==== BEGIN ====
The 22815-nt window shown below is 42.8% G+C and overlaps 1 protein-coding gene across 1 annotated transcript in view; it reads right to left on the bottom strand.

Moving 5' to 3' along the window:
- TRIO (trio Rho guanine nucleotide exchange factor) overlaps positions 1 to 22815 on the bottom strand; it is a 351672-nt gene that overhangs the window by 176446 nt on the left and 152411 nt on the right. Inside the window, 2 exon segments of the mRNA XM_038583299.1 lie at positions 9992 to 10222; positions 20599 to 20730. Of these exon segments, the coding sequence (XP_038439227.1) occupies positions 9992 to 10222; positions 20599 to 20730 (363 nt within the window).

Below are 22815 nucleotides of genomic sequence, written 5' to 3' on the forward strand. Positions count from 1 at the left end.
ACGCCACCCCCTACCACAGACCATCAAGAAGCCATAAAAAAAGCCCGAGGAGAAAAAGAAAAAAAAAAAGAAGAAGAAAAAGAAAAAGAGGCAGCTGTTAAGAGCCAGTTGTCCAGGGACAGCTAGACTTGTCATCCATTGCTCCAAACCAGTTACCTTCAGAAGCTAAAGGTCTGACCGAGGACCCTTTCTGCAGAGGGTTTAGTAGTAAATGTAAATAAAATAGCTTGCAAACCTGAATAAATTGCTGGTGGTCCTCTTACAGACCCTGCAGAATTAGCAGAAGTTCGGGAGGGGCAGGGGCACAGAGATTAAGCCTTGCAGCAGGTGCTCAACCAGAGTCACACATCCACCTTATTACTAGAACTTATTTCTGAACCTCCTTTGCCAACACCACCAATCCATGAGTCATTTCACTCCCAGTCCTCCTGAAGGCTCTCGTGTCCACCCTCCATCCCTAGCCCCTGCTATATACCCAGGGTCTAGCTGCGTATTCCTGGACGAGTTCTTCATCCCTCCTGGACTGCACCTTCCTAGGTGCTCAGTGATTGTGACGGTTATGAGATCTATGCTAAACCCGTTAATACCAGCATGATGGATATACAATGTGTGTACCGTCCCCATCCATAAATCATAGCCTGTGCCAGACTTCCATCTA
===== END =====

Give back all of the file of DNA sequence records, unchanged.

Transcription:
The 22815-nt window shown below is 42.8% G+C and overlaps 1 protein-coding gene across 1 annotated transcript in view; it reads right to left on the bottom strand.

Moving 5' to 3' along the window:
- TRIO (trio Rho guanine nucleotide exchange factor) overlaps positions 1 to 22815 on the bottom strand; it is a 351672-nt gene that overhangs the window by 176446 nt on the left and 152411 nt on the right. Inside the window, 2 exon segments of the mRNA XM_038583299.1 lie at positions 9992 to 10222; positions 20599 to 20730. Of these exon segments, the coding sequence (XP_038439227.1) occupies positions 9992 to 10222; positions 20599 to 20730 (363 nt within the window).

Below are 22815 nucleotides of genomic sequence, written 5' to 3' on the forward strand. Positions count from 1 at the left end.
ACGCCACCCCCTACCACAGACCATCAAGAAGCCATAAAAAAAGCCCGAGGAGAAAAAGAAAAAAAAAAAGAAGAAGAAAAAGAAAAAGAGGCAGCTGTTAAGAGCCAGTTGTCCAGGGACAGCTAGACTTGTCATCCATTGCTCCAAACCAGTTACCTTCAGAAGCTAAAGGTCTGACCGAGGACCCTTTCTGCAGAGGGTTTAGTAGTAAATGTAAATAAAATAGCTTGCAAACCTGAATAAATTGCTGGTGGTCCTCTTACAGACCCTGCAGAATTAGCAGAAGTTCGGGAGGGGCAGGGGCACAGAGATTAAGCCTTGCAGCAGGTGCTCAACCAGAGTCACACATCCACCTTATTACTAGAACTTATTTCTGAACCTCCTTTGCCAACACCACCAATCCATGAGTCATTTCACTCCCAGTCCTCCTGAAGGCTCTCGTGTCCACCCTCCATCCCTAGCCCCTGCTATATACCCAGGGTCTAGCTGCGTATTCCTGGACGAGTTCTTCATCCCTCCTGGACTGCACCTTCCTAGGTGCTCAGTGATTGTGACGGTTATGAGATCTATGCTAAACCCGTTAATACCAGCATGATGGATATACAATGTGTGTACCGTCCCCATCCATAAATCATAGCCTGTGCCAGACTTCCATCTA